Ten people were killed and 15 others wounded in multiple stabbings early on Sunday in the western Canadian province of Saskatchewan.
One of the suspects in a mass stabbing spree was found dead by Canadian police on Monday, while the second suspect, his brother, is still on the run and may be injured.
Canadian authorities said Monday that one of the two men suspected of stabbing to death 10 people in an Indigenous community and a nearby town in Saskatchewan has been found dead, and the other is still being sought. Police had charged both suspects with murder and other counts as the massive manhunt following one of the nation’s deadliest mass killings entered its second day.
The men are also suspected of injuring 19 people in the series of knife attacks Sunday that led the James Smith Cree Nation to declare a state of emergency and shook residents of the nearby village of Weldon.
One of the suspects, Damien Sanderson, 31, was found dead Monday outside a house being examined on the James Smith Cree Nation, with “visible injuries” that police said did not appear self-inflicted. His exact cause of death will be determined by the Saskatchewan coroners office, commanding officer of the Saskatchewan RCMP Rhonda Blackmore told reporters at a press conference on Monday.
His brother Myles Sanderson, 30, remained the focus of an intense search. Police said there is a possibility he is injured. They did not confirm if Myles was involved in the death of Damien.
Blackmore warned that despite possibly being injured, Myles Sanderson is still considered armed and dangerous. He currently faces three counts of first degree murder. Police described him as being 6’1″ and around 200 pounds.
Regina Police Chief Evan Bray said Myles Sanderson’s last known sighting had been in Regina, the provincial capital, more than 200 miles away from the scene of the stabbings. Earlier Monday, police said a vehicle reportedly carrying the two suspects had been spotted in the Regina area. Police said they may be driving a black Nissan Rogue.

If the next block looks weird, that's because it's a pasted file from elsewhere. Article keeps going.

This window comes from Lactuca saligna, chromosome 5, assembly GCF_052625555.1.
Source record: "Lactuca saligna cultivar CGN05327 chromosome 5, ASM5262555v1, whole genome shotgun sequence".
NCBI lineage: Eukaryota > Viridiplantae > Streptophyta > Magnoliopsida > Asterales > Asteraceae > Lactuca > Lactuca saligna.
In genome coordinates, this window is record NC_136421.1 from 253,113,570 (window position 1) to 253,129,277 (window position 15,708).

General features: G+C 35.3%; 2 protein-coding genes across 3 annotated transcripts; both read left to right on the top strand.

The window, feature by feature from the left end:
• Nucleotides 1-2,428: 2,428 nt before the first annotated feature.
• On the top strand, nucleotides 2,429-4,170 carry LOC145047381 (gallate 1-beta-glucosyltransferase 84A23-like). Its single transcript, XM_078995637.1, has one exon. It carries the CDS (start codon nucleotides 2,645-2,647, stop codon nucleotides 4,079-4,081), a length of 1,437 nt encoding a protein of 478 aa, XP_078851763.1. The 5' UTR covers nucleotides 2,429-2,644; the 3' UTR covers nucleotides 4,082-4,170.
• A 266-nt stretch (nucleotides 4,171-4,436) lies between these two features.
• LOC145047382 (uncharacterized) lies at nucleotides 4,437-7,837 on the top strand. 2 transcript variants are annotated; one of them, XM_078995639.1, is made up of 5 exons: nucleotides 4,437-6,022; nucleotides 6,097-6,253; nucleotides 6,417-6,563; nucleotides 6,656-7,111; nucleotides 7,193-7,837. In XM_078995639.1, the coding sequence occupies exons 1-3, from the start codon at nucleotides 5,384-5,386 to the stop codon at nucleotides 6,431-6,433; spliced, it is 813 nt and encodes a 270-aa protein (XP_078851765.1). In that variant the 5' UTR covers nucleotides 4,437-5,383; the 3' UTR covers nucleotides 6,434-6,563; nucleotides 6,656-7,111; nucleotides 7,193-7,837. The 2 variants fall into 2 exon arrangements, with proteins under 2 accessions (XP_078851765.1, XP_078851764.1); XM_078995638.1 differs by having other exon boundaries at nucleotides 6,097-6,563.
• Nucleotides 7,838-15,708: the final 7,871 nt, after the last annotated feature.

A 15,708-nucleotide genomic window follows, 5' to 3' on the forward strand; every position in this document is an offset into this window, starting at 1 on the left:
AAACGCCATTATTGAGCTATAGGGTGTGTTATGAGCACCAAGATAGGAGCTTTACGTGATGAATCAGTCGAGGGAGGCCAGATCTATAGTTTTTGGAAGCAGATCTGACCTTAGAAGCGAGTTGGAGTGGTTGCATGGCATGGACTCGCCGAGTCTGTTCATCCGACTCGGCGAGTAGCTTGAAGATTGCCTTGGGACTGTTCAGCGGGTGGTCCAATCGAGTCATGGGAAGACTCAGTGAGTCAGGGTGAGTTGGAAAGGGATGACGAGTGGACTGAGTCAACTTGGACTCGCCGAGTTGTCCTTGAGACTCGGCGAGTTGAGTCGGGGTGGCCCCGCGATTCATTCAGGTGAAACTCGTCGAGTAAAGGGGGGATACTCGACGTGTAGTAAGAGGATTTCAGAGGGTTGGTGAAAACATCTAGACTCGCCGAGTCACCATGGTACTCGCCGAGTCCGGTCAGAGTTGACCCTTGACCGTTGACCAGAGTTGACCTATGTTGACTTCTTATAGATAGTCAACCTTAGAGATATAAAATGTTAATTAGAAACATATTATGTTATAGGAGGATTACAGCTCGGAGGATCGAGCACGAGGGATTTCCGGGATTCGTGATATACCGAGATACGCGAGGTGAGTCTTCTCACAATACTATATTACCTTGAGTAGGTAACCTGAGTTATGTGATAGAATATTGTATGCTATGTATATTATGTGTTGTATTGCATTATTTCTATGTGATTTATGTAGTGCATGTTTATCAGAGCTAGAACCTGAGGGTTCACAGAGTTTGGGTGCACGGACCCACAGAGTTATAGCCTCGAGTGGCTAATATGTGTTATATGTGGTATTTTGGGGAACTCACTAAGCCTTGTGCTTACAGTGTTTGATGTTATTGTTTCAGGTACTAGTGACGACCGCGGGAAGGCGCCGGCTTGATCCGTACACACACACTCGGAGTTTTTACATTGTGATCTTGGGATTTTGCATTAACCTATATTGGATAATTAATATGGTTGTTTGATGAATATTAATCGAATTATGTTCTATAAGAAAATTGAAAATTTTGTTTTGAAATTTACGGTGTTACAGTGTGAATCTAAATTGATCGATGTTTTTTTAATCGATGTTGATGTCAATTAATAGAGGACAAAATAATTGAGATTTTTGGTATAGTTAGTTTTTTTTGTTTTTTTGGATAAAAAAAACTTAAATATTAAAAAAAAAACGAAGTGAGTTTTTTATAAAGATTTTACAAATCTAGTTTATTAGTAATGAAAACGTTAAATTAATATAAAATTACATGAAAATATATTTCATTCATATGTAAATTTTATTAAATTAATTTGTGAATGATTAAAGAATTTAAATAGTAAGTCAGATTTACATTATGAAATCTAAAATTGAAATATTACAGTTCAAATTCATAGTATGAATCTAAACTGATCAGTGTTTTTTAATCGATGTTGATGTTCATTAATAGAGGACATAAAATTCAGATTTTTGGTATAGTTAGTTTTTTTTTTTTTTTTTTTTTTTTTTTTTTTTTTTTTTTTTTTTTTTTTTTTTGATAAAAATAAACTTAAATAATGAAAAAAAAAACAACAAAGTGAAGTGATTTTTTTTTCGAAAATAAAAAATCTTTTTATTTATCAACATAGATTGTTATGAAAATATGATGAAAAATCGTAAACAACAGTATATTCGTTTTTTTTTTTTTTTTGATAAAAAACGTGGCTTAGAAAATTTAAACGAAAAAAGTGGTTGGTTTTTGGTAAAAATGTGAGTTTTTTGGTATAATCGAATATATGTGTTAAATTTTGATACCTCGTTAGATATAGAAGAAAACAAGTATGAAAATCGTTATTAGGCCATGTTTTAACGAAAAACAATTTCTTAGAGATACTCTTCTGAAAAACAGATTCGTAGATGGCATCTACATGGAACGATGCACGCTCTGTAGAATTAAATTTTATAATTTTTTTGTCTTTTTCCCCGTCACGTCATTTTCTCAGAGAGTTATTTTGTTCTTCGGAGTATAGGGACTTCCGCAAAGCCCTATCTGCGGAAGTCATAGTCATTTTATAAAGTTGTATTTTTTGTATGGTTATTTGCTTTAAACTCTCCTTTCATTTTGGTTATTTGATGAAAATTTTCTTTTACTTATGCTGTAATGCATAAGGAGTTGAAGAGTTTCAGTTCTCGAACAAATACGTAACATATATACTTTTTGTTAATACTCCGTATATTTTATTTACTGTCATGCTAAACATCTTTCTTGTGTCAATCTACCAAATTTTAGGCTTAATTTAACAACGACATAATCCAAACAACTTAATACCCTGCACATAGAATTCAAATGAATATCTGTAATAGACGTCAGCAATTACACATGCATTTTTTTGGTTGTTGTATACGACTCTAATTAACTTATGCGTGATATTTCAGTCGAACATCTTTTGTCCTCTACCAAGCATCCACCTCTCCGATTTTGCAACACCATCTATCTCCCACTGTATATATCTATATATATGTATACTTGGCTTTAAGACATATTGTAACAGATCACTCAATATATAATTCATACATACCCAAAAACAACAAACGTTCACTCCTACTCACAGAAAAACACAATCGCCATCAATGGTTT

Damien’s death brings the total fatality count in the incident to 11, with 19 injured, and 13 crime scenes, Blackmore said.
Police said the motive in the attacks was not known. Blackmore said some of the stabbing victims appear to have been targeted by the suspects, but others appear to have been attacked at random.
On Monday, Prime Minister Justin Trudeau condemned the attacks and asked anyone with information to contact authorities.
“Yesterday’s attacks in Saskatchewan are shocking and heartbreaking,” Trudeau said. “This kind of violence—or any kind of violence—has no place in our country. We’re still of course monitoring the situation closely and we urge everyone to follow all the updates from the authorities. The priority is keeping you and your loved ones safe. So please be careful, if you see anything, if you have any information, please call 911 to share that.”
Trudeau said that in a show of solidarity all flags in federal buildings in Saskatchewan have been lowered and the Peace Tower flag has also been lowered to half mast.
The attacks have left Saskatchewan residents on edge.
“No one in this town is ever going to sleep again. They’re going to be terrified to open their door,” said Weldon resident Ruby Works, who was close to one of the victims.
“There’s a lot of grief. There’s a lot of anxiety in our province and in our communities this morning and all day yesterday,” Bray said.
“It is horrific what has occurred in our province,” said Blackmore.
Although police have not confirmed a motive, the chief of the Federation of Sovereign Indigenous Nations gave a statement suggesting the stabbings could be drug-related.
The elected leaders of the three communities that make up the James Smith Cree Nation, including the Chakastaypasin Band and the Peter Chapman Band, declared a local state of emergency and opened two emergency operations centers.
Chakastaypasin Chief Calvin Sanderson — who apparently is not related to the suspects —said everyone has been affected by the tragic events.
“They were our relatives, friends,” Sanderson said of the victims. “It’s pretty horrific.”